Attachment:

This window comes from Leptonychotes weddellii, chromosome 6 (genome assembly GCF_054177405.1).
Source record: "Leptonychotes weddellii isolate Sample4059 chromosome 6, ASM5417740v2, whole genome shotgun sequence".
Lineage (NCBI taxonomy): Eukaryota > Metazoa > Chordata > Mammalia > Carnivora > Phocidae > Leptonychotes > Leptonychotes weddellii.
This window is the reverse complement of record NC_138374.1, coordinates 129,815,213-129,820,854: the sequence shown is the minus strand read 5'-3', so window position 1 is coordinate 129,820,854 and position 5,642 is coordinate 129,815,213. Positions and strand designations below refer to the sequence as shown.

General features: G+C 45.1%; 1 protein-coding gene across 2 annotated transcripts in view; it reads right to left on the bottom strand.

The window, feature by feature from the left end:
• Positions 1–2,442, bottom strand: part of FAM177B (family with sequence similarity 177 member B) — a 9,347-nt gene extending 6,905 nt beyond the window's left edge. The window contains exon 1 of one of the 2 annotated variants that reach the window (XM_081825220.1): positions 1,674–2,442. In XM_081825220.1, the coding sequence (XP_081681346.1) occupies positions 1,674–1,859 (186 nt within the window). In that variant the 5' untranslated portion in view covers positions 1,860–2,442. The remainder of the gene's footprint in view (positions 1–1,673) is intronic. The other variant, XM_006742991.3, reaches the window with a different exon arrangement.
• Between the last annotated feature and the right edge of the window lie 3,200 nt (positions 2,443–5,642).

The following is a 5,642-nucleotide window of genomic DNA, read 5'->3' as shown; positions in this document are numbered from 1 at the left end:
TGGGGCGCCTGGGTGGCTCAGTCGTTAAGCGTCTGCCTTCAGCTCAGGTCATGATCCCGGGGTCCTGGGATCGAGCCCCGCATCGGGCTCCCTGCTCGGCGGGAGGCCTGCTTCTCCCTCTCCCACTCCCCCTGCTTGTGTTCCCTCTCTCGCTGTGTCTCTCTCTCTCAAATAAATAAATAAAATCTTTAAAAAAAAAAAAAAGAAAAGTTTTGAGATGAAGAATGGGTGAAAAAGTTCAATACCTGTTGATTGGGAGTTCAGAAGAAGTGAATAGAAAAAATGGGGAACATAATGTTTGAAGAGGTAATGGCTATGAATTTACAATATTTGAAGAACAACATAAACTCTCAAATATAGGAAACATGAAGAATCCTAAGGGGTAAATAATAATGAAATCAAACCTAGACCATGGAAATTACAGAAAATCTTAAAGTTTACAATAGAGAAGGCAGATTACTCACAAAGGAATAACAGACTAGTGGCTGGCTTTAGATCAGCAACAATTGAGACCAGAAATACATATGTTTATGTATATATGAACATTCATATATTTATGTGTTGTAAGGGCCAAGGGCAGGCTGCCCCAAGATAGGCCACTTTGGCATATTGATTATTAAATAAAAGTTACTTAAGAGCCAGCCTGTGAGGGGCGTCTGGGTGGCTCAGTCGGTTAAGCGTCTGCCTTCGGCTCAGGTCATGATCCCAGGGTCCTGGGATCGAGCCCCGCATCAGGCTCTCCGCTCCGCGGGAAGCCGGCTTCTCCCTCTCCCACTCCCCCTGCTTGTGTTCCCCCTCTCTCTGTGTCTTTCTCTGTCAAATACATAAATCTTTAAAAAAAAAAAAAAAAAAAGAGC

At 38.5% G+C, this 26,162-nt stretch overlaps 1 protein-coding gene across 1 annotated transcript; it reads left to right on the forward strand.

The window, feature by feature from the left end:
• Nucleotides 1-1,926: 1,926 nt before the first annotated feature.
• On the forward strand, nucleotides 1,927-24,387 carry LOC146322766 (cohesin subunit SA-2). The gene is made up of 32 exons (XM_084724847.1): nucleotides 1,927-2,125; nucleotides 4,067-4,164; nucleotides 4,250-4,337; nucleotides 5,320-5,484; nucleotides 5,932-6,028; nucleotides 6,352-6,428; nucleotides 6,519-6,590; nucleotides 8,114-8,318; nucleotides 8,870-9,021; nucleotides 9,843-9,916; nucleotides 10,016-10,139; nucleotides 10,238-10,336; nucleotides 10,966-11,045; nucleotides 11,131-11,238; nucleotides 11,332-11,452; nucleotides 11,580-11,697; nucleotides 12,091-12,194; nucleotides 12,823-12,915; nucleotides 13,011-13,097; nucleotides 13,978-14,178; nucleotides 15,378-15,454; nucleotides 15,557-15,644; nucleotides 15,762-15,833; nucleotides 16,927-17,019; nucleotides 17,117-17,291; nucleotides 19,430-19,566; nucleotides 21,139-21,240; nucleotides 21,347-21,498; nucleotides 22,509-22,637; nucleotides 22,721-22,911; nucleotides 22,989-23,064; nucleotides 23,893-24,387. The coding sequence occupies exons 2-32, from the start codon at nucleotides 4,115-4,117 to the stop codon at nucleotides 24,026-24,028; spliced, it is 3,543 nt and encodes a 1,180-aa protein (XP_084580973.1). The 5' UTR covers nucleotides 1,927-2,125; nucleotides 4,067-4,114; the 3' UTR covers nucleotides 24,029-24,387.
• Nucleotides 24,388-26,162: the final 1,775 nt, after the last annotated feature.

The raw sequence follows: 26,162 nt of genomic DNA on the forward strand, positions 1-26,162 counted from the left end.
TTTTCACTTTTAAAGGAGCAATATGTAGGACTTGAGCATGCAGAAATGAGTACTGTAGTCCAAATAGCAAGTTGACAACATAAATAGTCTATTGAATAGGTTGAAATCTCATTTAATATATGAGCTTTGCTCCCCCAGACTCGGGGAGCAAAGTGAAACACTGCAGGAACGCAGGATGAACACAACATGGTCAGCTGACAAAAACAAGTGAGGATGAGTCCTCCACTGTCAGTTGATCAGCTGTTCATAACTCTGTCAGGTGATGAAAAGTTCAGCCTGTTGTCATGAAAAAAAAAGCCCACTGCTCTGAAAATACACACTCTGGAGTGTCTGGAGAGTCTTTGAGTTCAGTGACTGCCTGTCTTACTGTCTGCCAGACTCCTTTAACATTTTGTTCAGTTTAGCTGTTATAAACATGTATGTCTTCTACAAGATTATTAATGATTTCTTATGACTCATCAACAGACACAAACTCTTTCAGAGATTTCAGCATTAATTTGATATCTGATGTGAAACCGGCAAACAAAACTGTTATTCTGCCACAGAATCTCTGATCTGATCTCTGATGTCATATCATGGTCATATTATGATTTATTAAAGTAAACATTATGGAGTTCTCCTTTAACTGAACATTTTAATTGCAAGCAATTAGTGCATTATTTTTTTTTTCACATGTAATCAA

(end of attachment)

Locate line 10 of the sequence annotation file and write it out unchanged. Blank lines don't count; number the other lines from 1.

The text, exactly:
TGGGGCGCCTGGGTGGCTCAGTCGTTAAGCGTCTGCCTTCAGCTCAGGTCATGATCCCGGGGTCCTGGGATCGAGCCCCGCATCGGGCTCCCTGCTCGGCGGGAGGCCTGCTTCTCCCTCTCCCACTCCCCCTGCTTGTGTTCCCTCTCTCGCTGTGTCTCTCTCTCTCAAATAAATAAATAAAATCTTTAAAAAAAAAAAAAAGAAAAGTTTTGAGATGAAGAATGGGTGAAAAAGTTCAATACCTGTTGATTGGGAGTTCAGAAGAAGTGAATAGAAAAAATGGGGAACATAATGTTTGAAGAGGTAATGGCTATGAATTTACAATATTTGAAGAACAACATAAACTCTCAAATATAGGAAACATGAAGAATCCTAAGGGGTAAATAATAATGAAATCAAACCTAGACCATGGAAATTACAGAAAATCTTAAAGTTTACAATAGAGAAGGCAGATTACTCACAAAGGAATAACAGACTAGTGGCTGGCTTTAGATCAGCAACAATTGAGACCAGAAATACATATGTTTATGTATATATGAACATTCATATATTTATGTGTTGTAAGGGCCAAGGGCAGGCTGCCCCAAGATAGGCCACTTTGGCATATTGATTATTAAATAAAAGTTACTTAAGAGCCAGCCTGTGAGGGGCGTCTGGGTGGCTCAGTCGGTTAAGCGTCTGCCTTCGGCTCAGGTCATGATCCCAGGGTCCTGGGATCGAGCCCCGCATCAGGCTCTCCGCTCCGCGGGAAGCCGGCTTCTCCCTCTCCCACTCCCCCTGCTTGTGTTCCCCCTCTCTCTGTGTCTTTCTCTGTCAAATACATAAATCTTTAAAAAAAAAAAAAAAAAAAGAGC